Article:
All about exit code

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# 1  
Old 03-10-2002
All about exit code


I am working on Solaris 8 and the "intro" man page says, "Upon termination, each command returns two bytes of status, one supplied by the system and given the cause for termination, and (in the case of 'normal' termination) one supplied by the program. The former byte is 0 for normal termination, ..."

So, for the two cases:
(1) normal termination -- I guess the program exit code will be passed through. But there must be a range of number the shell can "exit", right?
(2) abnormal termination -- how is the exit code calculated? XOR the two bytes of status? Did I misunderstand the intro man page?

When exiting from a shell script, should we avoid certain exit codes so that the customized exit codes will not conflict with system exit codes?

Just curious about the exit code.

# 2  
Old 03-10-2002
I just read that intro page. It's rather poorly written. But an accurate answer is going to take a while.

From the standpoint of a C programmer who is using the system call interface, when a program invokes exit() or _exit(), the argument to exit is anded with 0377 and the result is the exit code for the process. If a process dies as the result of a default action of a signal it will get an exit code which is non-zero but which has non of the lower 8 bits set. You're supposed to use the macros which are mentioned on wait(2) man page to portably determine the signal number. It is one or the other. Sending a signal to a process which has started the kernel portion of the exit() system call has no effect. All 8 bits are available to the programmer resulting in values 0 through 255 being legal.

And only a process that is running can invoke the exit() call. If a C program tries to run a non-existant program or one without the proper execute bits set, the exec() system call itself will fail and the program will never run.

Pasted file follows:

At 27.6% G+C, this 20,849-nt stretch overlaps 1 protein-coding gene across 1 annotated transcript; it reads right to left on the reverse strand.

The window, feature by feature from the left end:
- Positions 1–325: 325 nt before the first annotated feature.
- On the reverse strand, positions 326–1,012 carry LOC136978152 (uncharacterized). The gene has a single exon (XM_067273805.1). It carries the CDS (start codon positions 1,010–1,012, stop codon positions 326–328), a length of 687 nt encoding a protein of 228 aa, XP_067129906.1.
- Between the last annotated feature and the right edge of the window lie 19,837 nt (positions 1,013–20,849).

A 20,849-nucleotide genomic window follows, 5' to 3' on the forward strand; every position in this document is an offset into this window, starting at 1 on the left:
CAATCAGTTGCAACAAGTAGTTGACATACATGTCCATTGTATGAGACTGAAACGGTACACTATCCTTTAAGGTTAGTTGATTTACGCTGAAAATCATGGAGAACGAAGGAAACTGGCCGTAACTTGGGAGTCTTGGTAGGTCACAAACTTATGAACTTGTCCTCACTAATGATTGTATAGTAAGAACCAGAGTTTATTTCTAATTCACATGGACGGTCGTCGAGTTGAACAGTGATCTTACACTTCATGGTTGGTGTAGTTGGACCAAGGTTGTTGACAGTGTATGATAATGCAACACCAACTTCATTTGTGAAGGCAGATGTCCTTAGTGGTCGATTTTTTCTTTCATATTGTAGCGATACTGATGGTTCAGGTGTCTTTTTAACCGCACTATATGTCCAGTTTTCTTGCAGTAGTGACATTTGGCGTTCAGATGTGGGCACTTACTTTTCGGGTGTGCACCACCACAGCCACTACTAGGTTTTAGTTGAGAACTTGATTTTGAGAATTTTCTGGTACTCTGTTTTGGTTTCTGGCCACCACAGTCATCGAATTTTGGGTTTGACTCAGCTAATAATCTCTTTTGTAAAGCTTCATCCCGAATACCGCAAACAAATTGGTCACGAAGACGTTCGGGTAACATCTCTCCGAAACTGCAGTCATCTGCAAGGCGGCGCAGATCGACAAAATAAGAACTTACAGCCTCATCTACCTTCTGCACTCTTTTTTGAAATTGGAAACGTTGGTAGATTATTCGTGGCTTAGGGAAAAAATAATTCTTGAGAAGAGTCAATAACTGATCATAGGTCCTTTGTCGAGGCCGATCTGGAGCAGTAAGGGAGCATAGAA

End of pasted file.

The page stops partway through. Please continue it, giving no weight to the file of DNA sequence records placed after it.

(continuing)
You are asking this question in the shell programming forum, though. A programmer who writes a shell sees the above interface. But a programmer who uses a shell is at the mercy of the shell's designer.

If you type "./perderabo" you will get an error message telling you that the shell can't find the file perderabo. But most shells will also set the exit code to some non-zero number. Nothing ran, the shell either noticed that the file wasn't there via stat() or it attempted the exec() which failed. But it will set $? (or $status) anyway. This is kinda useful I guess.

The New Kornshell Command and Programming Language by Morris Bolsky and David Korn says:
0 Normal exit.
1-125 Failure.
126 A command was found but cannot be executed.
127 A command could not be found.
128-255 Failure.
256 and above A command has exited because of reciept of a signal.
Version: With the 11/16/88 version of ksh, 129-160 indicated that a command had exited because of a signal....A command that could not be found or could not execute had a return value of 1.
So exit codes used by the shell for processes killed by signals are not fixed even within different versions of ksh, let alone across all shells.

What I do is use "exit 0" for success and "exit n" for failure where n is a small integer. I rarely go above 10 and have never reached 20. I rely on shells to be able to determine the difference between a zero exit status and a non-zero exit status. But I almost never test for different non-zero values. I will display a non-zero exit code where it can be seen by a human who can (perhaps) use it to understand what is happening.
This User Gave Thanks to Perderabo For This Post:
# 3  
Old 03-11-2002
Thanks for enlightening me. I guess I know the mechanism of how exit code is constructed. Just like you said, shell scripting is somewhat different. I believe certain exit codes should be avoided. For example,

chgrp mygroup b.file
if [ -z $?] then
   exit 1

It worked until someone accidently changed the owner of a.file. Suddenly, it returns "1". But "1" is does not come from the if statement. It actually comes from the shell after chgrp fails.

My thinking is maybe there is a range of exit code that we should avoid. Just a guess.

Thanks for the help again.

Last edited by radoulov; 09-02-2012 at 05:02 PM..
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